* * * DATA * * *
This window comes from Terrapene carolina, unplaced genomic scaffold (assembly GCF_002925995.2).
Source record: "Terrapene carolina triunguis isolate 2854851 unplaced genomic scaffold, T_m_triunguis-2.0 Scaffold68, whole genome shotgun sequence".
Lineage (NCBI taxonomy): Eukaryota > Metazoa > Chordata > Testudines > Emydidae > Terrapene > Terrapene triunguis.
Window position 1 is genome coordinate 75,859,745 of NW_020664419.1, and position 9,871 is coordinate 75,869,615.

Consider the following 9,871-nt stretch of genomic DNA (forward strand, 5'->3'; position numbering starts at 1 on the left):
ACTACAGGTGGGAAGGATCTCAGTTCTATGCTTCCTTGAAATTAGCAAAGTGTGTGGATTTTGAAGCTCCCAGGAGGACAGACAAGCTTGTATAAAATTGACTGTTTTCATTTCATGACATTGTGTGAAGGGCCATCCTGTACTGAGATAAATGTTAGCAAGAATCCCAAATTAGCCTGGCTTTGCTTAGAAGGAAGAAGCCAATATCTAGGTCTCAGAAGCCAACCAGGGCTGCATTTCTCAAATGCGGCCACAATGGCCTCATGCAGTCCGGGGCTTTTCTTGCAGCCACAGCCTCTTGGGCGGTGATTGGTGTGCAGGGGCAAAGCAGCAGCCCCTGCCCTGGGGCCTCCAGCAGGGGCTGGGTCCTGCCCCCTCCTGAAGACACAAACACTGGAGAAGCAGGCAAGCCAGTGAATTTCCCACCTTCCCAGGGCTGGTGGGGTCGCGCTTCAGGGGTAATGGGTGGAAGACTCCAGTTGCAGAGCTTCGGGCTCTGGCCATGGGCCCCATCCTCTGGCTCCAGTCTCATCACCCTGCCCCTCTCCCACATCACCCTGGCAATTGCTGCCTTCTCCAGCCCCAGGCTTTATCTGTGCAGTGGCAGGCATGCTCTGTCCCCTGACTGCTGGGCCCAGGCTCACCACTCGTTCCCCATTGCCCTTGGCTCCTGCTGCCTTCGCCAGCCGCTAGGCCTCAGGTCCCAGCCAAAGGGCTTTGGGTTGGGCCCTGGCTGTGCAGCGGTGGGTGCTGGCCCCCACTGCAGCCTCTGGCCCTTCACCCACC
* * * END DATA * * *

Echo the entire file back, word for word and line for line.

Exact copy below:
This window comes from Terrapene carolina, unplaced genomic scaffold (assembly GCF_002925995.2).
Source record: "Terrapene carolina triunguis isolate 2854851 unplaced genomic scaffold, T_m_triunguis-2.0 Scaffold68, whole genome shotgun sequence".
Lineage (NCBI taxonomy): Eukaryota > Metazoa > Chordata > Testudines > Emydidae > Terrapene > Terrapene triunguis.
Window position 1 is genome coordinate 75,859,745 of NW_020664419.1, and position 9,871 is coordinate 75,869,615.

Consider the following 9,871-nt stretch of genomic DNA (forward strand, 5'->3'; position numbering starts at 1 on the left):
ACTACAGGTGGGAAGGATCTCAGTTCTATGCTTCCTTGAAATTAGCAAAGTGTGTGGATTTTGAAGCTCCCAGGAGGACAGACAAGCTTGTATAAAATTGACTGTTTTCATTTCATGACATTGTGTGAAGGGCCATCCTGTACTGAGATAAATGTTAGCAAGAATCCCAAATTAGCCTGGCTTTGCTTAGAAGGAAGAAGCCAATATCTAGGTCTCAGAAGCCAACCAGGGCTGCATTTCTCAAATGCGGCCACAATGGCCTCATGCAGTCCGGGGCTTTTCTTGCAGCCACAGCCTCTTGGGCGGTGATTGGTGTGCAGGGGCAAAGCAGCAGCCCCTGCCCTGGGGCCTCCAGCAGGGGCTGGGTCCTGCCCCCTCCTGAAGACACAAACACTGGAGAAGCAGGCAAGCCAGTGAATTTCCCACCTTCCCAGGGCTGGTGGGGTCGCGCTTCAGGGGTAATGGGTGGAAGACTCCAGTTGCAGAGCTTCGGGCTCTGGCCATGGGCCCCATCCTCTGGCTCCAGTCTCATCACCCTGCCCCTCTCCCACATCACCCTGGCAATTGCTGCCTTCTCCAGCCCCAGGCTTTATCTGTGCAGTGGCAGGCATGCTCTGTCCCCTGACTGCTGGGCCCAGGCTCACCACTCGTTCCCCATTGCCCTTGGCTCCTGCTGCCTTCGCCAGCCGCTAGGCCTCAGGTCCCAGCCAAAGGGCTTTGGGTTGGGCCCTGGCTGTGCAGCGGTGGGTGCTGGCCCCCACTGCAGCCTCTGGCCCTTCACCCACC